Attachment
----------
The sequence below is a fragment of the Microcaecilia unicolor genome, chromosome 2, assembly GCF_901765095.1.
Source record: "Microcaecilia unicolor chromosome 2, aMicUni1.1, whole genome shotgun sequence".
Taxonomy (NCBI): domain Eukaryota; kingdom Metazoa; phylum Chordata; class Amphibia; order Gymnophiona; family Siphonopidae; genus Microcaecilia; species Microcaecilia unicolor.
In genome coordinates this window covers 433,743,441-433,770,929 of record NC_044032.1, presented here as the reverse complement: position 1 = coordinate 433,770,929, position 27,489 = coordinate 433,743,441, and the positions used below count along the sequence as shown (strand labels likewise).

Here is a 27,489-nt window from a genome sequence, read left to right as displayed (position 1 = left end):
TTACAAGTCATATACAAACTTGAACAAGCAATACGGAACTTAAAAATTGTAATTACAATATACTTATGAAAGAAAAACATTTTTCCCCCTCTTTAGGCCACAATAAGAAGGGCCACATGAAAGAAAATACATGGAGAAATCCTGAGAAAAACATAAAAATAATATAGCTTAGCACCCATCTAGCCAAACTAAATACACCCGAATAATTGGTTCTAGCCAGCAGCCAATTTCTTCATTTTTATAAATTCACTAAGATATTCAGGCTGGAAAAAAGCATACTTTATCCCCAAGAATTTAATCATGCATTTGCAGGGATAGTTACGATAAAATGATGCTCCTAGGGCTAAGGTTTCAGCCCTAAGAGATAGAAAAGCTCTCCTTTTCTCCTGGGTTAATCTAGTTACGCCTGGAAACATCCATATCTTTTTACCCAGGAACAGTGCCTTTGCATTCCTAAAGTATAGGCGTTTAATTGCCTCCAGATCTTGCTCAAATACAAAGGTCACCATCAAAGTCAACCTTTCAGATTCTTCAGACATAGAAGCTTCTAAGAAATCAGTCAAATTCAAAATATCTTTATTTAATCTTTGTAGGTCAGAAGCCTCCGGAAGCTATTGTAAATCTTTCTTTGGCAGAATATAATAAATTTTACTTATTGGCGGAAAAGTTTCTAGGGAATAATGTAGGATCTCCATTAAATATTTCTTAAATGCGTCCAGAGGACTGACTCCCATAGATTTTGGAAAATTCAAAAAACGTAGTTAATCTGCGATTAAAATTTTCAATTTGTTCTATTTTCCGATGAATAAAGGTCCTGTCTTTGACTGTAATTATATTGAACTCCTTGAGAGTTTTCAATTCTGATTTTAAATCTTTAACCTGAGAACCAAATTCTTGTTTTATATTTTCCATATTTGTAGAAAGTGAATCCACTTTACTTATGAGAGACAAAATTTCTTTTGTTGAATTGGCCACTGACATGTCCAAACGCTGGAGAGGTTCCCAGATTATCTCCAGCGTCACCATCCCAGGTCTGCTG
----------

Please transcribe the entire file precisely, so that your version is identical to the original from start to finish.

The sequence below is a fragment of the Microcaecilia unicolor genome, chromosome 2, assembly GCF_901765095.1.
Source record: "Microcaecilia unicolor chromosome 2, aMicUni1.1, whole genome shotgun sequence".
Taxonomy (NCBI): domain Eukaryota; kingdom Metazoa; phylum Chordata; class Amphibia; order Gymnophiona; family Siphonopidae; genus Microcaecilia; species Microcaecilia unicolor.
In genome coordinates this window covers 433,743,441-433,770,929 of record NC_044032.1, presented here as the reverse complement: position 1 = coordinate 433,770,929, position 27,489 = coordinate 433,743,441, and the positions used below count along the sequence as shown (strand labels likewise).

Here is a 27,489-nt window from a genome sequence, read left to right as displayed (position 1 = left end):
TTACAAGTCATATACAAACTTGAACAAGCAATACGGAACTTAAAAATTGTAATTACAATATACTTATGAAAGAAAAACATTTTTCCCCCTCTTTAGGCCACAATAAGAAGGGCCACATGAAAGAAAATACATGGAGAAATCCTGAGAAAAACATAAAAATAATATAGCTTAGCACCCATCTAGCCAAACTAAATACACCCGAATAATTGGTTCTAGCCAGCAGCCAATTTCTTCATTTTTATAAATTCACTAAGATATTCAGGCTGGAAAAAAGCATACTTTATCCCCAAGAATTTAATCATGCATTTGCAGGGATAGTTACGATAAAATGATGCTCCTAGGGCTAAGGTTTCAGCCCTAAGAGATAGAAAAGCTCTCCTTTTCTCCTGGGTTAATCTAGTTACGCCTGGAAACATCCATATCTTTTTACCCAGGAACAGTGCCTTTGCATTCCTAAAGTATAGGCGTTTAATTGCCTCCAGATCTTGCTCAAATACAAAGGTCACCATCAAAGTCAACCTTTCAGATTCTTCAGACATAGAAGCTTCTAAGAAATCAGTCAAATTCAAAATATCTTTATTTAATCTTTGTAGGTCAGAAGCCTCCGGAAGCTATTGTAAATCTTTCTTTGGCAGAATATAATAAATTTTACTTATTGGCGGAAAAGTTTCTAGGGAATAATGTAGGATCTCCATTAAATATTTCTTAAATGCGTCCAGAGGACTGACTCCCATAGATTTTGGAAAATTCAAAAAACGTAGTTAATCTGCGATTAAAATTTTCAATTTGTTCTATTTTCCGATGAATAAAGGTCCTGTCTTTGACTGTAATTATATTGAACTCCTTGAGAGTTTTCAATTCTGATTTTAAATCTTTAACCTGAGAACCAAATTCTTGTTTTATATTTTCCATATTTGTAGAAAGTGAATCCACTTTACTTATGAGAGACAAAATTTCTTTTGTTGAATTGGCCACTGACATGTCCAAACGCTGGAGAGGTTCCCAGATTATCTCCAGCGTCACCATCCCAGGTCTGCTG